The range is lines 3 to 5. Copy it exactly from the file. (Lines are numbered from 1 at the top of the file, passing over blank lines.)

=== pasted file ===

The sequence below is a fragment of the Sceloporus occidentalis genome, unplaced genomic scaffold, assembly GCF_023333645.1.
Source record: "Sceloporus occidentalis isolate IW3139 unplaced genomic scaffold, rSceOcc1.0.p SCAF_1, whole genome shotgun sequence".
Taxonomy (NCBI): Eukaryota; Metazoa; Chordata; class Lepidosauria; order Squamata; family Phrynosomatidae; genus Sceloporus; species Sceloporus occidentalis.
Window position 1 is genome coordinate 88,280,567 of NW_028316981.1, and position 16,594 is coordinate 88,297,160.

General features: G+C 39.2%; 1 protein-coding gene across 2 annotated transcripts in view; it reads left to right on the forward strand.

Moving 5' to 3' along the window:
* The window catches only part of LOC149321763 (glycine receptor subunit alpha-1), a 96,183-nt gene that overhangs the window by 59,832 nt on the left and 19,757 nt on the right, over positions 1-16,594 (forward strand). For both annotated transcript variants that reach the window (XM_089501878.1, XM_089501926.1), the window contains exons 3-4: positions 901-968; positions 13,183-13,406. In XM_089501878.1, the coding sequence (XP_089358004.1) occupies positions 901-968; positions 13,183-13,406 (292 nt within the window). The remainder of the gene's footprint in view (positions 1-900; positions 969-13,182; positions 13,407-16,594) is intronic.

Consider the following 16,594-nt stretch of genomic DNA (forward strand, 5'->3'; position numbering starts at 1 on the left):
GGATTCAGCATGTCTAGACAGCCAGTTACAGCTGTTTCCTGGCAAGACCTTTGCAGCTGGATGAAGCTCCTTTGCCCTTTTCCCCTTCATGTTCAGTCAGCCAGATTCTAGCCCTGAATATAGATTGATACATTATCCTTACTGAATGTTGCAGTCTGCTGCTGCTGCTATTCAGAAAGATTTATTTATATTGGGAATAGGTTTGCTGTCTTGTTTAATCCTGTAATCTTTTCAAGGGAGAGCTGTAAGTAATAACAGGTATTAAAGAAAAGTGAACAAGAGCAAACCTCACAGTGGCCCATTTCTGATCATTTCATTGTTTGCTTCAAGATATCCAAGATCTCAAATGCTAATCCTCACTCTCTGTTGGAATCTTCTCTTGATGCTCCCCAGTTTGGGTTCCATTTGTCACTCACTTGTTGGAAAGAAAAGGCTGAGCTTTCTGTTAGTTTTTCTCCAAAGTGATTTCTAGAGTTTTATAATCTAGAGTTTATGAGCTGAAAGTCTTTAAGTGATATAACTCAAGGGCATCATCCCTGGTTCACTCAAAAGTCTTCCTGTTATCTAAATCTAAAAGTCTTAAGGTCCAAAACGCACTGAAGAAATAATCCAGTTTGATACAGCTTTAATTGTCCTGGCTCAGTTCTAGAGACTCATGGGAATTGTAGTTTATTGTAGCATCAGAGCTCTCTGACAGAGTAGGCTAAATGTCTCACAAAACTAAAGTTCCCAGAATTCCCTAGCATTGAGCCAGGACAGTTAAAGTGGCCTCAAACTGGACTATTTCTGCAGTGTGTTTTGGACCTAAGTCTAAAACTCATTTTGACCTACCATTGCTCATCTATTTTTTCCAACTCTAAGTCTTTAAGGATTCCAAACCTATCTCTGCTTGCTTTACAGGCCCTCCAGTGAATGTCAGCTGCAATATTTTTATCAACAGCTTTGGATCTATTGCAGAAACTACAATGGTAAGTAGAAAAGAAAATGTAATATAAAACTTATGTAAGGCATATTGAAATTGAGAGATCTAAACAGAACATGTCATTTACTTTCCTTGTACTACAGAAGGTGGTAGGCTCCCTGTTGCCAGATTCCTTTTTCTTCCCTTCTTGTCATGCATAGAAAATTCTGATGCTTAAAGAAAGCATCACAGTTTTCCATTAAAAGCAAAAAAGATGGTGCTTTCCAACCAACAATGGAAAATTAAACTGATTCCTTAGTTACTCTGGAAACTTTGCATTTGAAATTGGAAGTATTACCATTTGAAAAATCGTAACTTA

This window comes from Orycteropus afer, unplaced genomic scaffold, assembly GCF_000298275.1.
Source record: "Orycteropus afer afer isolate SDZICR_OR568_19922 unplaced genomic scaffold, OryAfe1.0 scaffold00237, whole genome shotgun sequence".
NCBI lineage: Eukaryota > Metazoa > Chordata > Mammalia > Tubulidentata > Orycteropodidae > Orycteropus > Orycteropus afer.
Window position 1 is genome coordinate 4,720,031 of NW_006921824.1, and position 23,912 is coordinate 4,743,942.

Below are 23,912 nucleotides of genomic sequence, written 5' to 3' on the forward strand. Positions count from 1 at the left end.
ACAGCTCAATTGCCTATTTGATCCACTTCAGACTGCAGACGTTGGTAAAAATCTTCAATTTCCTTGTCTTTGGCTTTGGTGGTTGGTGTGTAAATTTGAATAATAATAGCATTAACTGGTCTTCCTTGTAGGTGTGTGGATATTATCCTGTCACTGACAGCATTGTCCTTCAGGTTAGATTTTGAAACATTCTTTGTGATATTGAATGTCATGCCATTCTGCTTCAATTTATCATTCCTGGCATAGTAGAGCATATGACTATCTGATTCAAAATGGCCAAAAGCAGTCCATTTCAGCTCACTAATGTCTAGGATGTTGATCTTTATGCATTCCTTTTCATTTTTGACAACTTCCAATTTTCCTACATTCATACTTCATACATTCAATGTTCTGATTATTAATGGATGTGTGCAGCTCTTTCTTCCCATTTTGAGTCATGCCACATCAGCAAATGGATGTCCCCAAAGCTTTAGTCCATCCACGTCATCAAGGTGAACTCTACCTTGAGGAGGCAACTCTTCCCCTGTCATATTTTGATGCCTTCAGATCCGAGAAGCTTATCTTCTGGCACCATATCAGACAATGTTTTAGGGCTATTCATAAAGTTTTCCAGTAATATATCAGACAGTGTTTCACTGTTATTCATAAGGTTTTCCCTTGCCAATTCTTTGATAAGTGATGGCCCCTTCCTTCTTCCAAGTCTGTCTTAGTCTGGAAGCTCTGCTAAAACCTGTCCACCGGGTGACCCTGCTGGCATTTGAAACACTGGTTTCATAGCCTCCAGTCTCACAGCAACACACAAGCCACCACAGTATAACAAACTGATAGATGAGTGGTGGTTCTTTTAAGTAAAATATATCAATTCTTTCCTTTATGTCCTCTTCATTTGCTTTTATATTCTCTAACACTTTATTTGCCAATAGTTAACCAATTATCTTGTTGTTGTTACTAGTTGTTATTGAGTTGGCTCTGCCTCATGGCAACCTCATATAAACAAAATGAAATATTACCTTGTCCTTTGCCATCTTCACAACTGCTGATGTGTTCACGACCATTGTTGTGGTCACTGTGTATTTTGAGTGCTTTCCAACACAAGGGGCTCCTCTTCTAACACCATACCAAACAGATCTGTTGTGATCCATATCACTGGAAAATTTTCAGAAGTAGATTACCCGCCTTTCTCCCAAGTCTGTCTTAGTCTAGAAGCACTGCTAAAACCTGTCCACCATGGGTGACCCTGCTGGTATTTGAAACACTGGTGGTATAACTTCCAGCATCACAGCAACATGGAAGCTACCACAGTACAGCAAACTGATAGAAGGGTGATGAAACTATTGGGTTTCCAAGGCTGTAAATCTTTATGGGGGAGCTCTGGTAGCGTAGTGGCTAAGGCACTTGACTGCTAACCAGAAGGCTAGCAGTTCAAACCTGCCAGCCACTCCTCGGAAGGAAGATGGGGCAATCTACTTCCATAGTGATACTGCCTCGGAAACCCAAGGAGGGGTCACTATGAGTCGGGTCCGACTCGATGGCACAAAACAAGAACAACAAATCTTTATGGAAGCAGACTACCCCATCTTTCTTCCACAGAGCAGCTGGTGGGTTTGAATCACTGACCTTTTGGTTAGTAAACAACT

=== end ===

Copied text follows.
Taxonomy (NCBI): Eukaryota; Metazoa; Chordata; class Lepidosauria; order Squamata; family Phrynosomatidae; genus Sceloporus; species Sceloporus occidentalis.
Window position 1 is genome coordinate 88,280,567 of NW_028316981.1, and position 16,594 is coordinate 88,297,160.

General features: G+C 39.2%; 1 protein-coding gene across 2 annotated transcripts in view; it reads left to right on the forward strand.